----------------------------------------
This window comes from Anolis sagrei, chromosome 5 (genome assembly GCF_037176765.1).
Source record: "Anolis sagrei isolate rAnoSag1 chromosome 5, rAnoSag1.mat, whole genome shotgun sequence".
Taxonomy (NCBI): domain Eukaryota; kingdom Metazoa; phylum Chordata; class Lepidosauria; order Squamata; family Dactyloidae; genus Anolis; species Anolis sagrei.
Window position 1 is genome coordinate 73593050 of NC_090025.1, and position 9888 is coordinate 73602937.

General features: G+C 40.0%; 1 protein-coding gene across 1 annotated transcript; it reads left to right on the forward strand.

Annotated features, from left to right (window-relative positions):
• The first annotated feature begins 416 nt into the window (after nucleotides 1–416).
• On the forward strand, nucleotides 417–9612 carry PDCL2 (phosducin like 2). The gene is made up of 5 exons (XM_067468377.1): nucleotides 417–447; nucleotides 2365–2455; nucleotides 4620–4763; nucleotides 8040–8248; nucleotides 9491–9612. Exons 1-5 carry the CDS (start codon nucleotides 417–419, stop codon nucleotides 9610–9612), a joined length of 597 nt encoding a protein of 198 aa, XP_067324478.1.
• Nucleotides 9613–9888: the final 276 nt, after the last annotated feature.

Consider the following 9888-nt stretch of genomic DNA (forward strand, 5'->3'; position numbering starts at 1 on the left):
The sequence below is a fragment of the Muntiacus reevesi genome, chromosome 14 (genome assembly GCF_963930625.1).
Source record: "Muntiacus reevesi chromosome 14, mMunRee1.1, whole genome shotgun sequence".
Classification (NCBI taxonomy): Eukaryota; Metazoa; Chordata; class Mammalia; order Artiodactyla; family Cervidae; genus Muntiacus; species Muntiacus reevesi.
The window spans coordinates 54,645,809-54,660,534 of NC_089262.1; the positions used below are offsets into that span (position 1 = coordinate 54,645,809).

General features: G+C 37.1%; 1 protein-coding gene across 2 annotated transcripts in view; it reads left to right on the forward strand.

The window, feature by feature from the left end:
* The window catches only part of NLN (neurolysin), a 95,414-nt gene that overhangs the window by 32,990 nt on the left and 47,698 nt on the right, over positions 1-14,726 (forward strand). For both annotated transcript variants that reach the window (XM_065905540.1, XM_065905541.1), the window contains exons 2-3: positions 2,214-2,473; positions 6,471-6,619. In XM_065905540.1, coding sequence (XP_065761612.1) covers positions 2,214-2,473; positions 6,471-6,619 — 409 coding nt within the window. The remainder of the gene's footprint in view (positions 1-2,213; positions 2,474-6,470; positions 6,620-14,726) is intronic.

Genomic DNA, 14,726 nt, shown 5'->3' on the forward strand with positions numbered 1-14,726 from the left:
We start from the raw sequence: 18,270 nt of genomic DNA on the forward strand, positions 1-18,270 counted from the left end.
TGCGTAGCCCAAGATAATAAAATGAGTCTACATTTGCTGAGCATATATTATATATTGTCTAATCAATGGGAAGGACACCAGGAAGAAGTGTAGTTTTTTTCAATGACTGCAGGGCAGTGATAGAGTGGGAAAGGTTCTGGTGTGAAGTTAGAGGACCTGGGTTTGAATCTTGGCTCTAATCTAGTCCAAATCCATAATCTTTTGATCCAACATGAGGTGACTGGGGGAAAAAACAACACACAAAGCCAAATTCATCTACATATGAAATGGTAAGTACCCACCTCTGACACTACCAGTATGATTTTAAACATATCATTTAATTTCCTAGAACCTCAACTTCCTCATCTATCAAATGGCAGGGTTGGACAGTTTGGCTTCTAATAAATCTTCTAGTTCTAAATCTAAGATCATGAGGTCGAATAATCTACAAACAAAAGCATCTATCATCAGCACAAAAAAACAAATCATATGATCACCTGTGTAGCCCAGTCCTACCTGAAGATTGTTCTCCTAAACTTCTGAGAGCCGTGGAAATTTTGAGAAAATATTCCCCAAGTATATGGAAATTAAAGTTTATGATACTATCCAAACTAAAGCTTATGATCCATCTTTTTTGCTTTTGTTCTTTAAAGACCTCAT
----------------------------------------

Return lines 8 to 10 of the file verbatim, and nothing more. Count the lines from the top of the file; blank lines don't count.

• On the forward strand, nucleotides 417–9612 carry PDCL2 (phosducin like 2). The gene is made up of 5 exons (XM_067468377.1): nucleotides 417–447; nucleotides 2365–2455; nucleotides 4620–4763; nucleotides 8040–8248; nucleotides 9491–9612. Exons 1-5 carry the CDS (start codon nucleotides 417–419, stop codon nucleotides 9610–9612), a joined length of 597 nt encoding a protein of 198 aa, XP_067324478.1.
• Nucleotides 9613–9888: the final 276 nt, after the last annotated feature.

Consider the following 9888-nt stretch of genomic DNA (forward strand, 5'->3'; position numbering starts at 1 on the left):